Type of Document Thesis Author Cho, Soo Jin Author's Email Address firstname.lastname@example.org URN etd-04192004-144302 Title Golgotha Degree Master of Music Department Music, School of Advisory Committee
Advisor Name Title Ladislav Kubik Committee Member Michael Corzine Committee Member Peter Spencer Committee Member Keywords
- Chamber Ensemble
- Christ Has Risen
- Jesus Christ
- Three Crosses On The Glgotha
- Victory Of Salvation
- Empty Grave
- Two Percussionists
Date of Defense 2004-04-01 Availability unrestricted AbstractAbout two thousand years ago, Jesus Christ came to earth. He had such great love for mankind, that He even loved those who crucified Him. Golgotha, meaning ‘the place of the skull’, is a hill outside of Jerusalem where Jesus died on the cross along with two sinners. Golgotha is a tragic place, but it is also where the victory of Salvation took place. The Crucifixion and Resurrection of Jesus Christ is the hope of mankind, and will continue to be for the time to come.
The piece is composed of three sections. There are three solo instruments, representing the three crosses: flute, trumpet, and piano. Two percussionists back up the soloists with a variety of percussion instruments, and act as an important role in creating the atmosphere of the piece.
The first section of the piece is the conversation of the men on the three crosses. The scene starts with the introduction of marimba and vibraphone. This setting is in accordance with the words of the Bible. (Luke 23:39-46) The dialogue among the three main instruments, flute, trumpet, and piano starts. “Aren’t you the Christ? If you are, save yourself and save us also," shouts the cross on the left side of Jesus' cross. “Don’t you fear God, since you are under the same sentence? We are punished justly, for we are getting what our deeds deserve, but this man has done nothing wrong. Jesus, remember me when you will be with me in paradise," refutes the criminal hanging on the right side of the Christ. “Jesus, remember me when you come into your kingdom," cries the criminal on the right cross. “I tell you the truth, today you will be with me in paradise," says Jesus Christ, assuring the criminal of salvation. At last Jesus cries out to God, Father, into your hands, I commit my spirit” The exclamation of the trumpet, in the finale of the first section, is a symbol of the very last words Jesus Christ cried out loud toward God.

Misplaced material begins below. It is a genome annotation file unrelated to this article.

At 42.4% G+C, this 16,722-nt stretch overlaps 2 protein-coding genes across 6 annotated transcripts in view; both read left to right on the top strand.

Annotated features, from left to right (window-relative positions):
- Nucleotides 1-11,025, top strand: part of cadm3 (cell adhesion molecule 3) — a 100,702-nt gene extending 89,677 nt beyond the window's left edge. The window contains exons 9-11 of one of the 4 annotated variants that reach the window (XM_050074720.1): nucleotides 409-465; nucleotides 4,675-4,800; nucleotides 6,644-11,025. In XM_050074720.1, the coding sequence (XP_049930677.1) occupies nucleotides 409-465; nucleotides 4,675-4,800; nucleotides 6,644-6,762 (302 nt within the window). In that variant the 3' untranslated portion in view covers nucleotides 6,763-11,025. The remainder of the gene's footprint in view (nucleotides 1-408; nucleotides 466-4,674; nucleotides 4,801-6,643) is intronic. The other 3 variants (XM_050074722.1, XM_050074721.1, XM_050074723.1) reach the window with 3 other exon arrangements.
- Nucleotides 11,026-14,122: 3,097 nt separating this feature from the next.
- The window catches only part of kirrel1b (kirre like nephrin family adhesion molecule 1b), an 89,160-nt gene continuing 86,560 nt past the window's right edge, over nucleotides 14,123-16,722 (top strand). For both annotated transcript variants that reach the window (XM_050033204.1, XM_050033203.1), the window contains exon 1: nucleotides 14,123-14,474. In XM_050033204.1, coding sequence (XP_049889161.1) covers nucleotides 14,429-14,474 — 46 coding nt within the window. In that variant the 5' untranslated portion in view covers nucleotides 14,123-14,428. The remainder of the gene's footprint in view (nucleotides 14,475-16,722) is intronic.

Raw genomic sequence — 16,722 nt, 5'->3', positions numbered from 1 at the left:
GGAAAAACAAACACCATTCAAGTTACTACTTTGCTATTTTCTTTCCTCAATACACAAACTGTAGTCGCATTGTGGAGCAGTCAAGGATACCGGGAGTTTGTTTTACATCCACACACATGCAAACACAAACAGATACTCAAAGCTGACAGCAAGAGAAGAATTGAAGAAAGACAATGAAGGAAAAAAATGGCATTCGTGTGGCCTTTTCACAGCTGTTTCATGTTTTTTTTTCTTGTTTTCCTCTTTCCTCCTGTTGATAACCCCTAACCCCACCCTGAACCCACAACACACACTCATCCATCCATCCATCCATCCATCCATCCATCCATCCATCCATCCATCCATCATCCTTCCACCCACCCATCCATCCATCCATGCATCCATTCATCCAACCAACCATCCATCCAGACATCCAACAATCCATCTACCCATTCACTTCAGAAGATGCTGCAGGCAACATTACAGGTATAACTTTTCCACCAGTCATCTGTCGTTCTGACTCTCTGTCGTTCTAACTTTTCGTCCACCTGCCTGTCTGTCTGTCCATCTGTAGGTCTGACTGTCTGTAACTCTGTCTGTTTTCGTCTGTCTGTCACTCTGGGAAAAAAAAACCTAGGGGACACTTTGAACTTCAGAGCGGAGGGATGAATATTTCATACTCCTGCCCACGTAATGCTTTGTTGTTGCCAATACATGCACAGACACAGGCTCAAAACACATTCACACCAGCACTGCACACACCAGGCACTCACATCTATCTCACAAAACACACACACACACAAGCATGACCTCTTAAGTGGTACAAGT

The second scene is an explanation of the surroundings after Jesus Christ died on the cross. Due to the death of the Christ, the curtain in the temple was torn in two pieces. This means that the Crucifixion of the Christ made possible the direct communication between God and man. This spectacle takes place in the first finale and in the second section simultaneously. “At that moment the curtain of the temple was torn in two from top to bottom. The earth shook and the rocks split. The tombs broke open and the bodies of many holy people who had died were raised to life.” (Matthew 27:51-52)
The last scene takes place near the empty grave. An empty grave gives us a number of impressions. The truth that there is light that goes beyond darkness, and that life wins triumph over death. That is to say, the Christ has gained victory over death. The pause after the second section’s finale, which lasts about 20-25 seconds, leads to the realization of absolute truth, and the image of the empty grave is recalled. The empty grave is an emblem of the Resurrection of the Christ. The last part of the piece starts with a long echo of the chime. This piece itself is a symbol of the historical event of the Crucifixion of the Christ, which leads to the salvation of mankind. It also symbolizes the eternal life given to those who believe in Jesus Christ, through His Resurrection. Christ has risen.
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